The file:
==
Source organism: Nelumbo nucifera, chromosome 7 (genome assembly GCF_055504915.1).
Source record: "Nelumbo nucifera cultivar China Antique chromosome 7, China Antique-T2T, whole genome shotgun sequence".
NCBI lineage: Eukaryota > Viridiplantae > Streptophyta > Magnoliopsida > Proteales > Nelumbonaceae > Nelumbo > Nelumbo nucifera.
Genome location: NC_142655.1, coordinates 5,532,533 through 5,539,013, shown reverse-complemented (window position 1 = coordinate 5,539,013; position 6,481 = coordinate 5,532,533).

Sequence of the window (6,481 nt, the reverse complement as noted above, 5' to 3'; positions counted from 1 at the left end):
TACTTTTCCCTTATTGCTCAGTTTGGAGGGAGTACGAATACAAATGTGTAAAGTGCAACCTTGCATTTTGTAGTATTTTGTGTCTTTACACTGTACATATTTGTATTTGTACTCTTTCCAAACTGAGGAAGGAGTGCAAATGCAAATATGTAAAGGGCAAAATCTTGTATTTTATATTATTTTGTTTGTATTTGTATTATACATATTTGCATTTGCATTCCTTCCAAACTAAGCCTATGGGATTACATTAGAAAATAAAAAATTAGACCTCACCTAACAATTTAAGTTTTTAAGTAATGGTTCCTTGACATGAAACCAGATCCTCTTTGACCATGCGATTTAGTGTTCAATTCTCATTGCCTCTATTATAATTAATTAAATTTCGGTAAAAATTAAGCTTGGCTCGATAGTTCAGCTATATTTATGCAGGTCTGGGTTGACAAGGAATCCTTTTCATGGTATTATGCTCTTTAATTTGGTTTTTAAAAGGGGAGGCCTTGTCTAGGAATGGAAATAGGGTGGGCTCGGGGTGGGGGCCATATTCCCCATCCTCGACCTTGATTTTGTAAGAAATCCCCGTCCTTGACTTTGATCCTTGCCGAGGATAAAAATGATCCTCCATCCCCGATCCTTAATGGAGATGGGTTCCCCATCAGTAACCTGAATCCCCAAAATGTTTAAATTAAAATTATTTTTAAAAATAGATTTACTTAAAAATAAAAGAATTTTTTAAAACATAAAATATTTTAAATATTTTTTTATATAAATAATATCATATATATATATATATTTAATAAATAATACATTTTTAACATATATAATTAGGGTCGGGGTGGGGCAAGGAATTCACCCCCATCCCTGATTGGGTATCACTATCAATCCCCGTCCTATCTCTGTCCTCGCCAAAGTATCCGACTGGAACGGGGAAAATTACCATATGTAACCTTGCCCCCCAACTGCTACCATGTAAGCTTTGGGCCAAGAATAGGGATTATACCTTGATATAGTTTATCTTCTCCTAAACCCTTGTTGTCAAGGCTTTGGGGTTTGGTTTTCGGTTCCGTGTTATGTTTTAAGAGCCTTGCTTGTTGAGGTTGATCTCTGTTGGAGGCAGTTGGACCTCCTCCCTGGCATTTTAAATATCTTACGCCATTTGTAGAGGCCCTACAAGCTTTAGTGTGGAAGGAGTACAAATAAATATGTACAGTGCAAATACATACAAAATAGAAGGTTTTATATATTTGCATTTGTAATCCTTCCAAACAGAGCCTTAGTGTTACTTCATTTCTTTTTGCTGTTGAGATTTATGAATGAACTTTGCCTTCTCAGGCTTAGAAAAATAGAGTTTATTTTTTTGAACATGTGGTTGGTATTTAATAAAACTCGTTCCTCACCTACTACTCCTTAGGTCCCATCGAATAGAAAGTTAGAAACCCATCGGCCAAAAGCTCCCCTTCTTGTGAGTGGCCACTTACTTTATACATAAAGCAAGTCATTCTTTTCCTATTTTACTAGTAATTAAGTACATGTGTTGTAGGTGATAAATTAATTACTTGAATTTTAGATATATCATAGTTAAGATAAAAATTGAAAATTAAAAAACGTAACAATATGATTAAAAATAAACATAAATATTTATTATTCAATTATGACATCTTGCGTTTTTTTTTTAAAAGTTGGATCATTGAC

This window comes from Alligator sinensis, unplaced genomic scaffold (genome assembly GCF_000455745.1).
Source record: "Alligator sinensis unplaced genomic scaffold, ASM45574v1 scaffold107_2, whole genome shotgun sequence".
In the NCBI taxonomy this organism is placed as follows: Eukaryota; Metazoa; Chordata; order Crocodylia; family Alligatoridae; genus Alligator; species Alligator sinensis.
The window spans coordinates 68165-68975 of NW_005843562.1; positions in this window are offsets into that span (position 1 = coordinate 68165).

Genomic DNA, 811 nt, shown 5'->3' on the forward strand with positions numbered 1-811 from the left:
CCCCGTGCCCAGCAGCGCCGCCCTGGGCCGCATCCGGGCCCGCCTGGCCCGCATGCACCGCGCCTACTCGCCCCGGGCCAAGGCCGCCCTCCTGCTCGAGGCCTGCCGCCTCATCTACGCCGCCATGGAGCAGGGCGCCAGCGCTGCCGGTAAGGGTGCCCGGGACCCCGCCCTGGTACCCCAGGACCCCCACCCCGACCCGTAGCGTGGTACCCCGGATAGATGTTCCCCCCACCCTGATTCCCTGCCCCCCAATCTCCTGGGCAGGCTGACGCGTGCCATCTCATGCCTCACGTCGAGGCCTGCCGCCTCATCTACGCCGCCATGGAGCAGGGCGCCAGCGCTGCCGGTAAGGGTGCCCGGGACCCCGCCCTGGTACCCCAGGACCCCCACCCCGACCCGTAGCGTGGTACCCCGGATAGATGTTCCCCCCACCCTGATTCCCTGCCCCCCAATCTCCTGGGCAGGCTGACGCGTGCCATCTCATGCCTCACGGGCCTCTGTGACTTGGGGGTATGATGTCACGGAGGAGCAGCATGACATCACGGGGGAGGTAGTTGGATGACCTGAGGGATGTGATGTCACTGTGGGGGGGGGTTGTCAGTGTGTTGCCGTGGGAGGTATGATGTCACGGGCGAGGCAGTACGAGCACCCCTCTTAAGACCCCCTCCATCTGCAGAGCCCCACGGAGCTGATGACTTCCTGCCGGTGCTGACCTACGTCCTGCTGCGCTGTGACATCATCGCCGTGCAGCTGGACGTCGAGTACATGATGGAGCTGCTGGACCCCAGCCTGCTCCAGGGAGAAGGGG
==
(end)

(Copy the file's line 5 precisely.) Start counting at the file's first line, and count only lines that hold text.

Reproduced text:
Sequence of the window (6,481 nt, the reverse complement as noted above, 5' to 3'; positions counted from 1 at the left end):